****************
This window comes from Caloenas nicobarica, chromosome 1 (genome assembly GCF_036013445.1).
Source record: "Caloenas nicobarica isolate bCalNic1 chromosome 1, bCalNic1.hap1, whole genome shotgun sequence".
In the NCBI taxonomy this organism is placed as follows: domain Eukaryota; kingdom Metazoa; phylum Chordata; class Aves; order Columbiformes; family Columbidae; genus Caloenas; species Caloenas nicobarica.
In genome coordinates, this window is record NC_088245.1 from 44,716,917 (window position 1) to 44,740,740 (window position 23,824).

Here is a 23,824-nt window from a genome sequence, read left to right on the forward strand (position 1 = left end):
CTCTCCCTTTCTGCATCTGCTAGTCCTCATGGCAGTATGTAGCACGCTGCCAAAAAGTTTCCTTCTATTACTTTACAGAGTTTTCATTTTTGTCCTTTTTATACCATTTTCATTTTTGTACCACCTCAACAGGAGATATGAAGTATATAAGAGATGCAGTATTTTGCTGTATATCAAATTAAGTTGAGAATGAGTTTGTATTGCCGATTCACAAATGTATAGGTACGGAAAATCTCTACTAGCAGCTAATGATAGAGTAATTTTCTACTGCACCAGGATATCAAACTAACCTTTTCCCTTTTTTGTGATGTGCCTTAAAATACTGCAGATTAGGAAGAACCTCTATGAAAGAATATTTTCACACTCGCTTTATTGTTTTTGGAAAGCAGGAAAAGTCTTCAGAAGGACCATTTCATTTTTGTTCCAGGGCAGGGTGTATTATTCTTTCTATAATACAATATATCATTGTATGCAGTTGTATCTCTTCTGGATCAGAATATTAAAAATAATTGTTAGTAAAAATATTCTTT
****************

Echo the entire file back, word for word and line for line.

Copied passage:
This window comes from Caloenas nicobarica, chromosome 1 (genome assembly GCF_036013445.1).
Source record: "Caloenas nicobarica isolate bCalNic1 chromosome 1, bCalNic1.hap1, whole genome shotgun sequence".
In the NCBI taxonomy this organism is placed as follows: domain Eukaryota; kingdom Metazoa; phylum Chordata; class Aves; order Columbiformes; family Columbidae; genus Caloenas; species Caloenas nicobarica.
In genome coordinates, this window is record NC_088245.1 from 44,716,917 (window position 1) to 44,740,740 (window position 23,824).

Here is a 23,824-nt window from a genome sequence, read left to right on the forward strand (position 1 = left end):
CTCTCCCTTTCTGCATCTGCTAGTCCTCATGGCAGTATGTAGCACGCTGCCAAAAAGTTTCCTTCTATTACTTTACAGAGTTTTCATTTTTGTCCTTTTTATACCATTTTCATTTTTGTACCACCTCAACAGGAGATATGAAGTATATAAGAGATGCAGTATTTTGCTGTATATCAAATTAAGTTGAGAATGAGTTTGTATTGCCGATTCACAAATGTATAGGTACGGAAAATCTCTACTAGCAGCTAATGATAGAGTAATTTTCTACTGCACCAGGATATCAAACTAACCTTTTCCCTTTTTTGTGATGTGCCTTAAAATACTGCAGATTAGGAAGAACCTCTATGAAAGAATATTTTCACACTCGCTTTATTGTTTTTGGAAAGCAGGAAAAGTCTTCAGAAGGACCATTTCATTTTTGTTCCAGGGCAGGGTGTATTATTCTTTCTATAATACAATATATCATTGTATGCAGTTGTATCTCTTCTGGATCAGAATATTAAAAATAATTGTTAGTAAAAATATTCTTT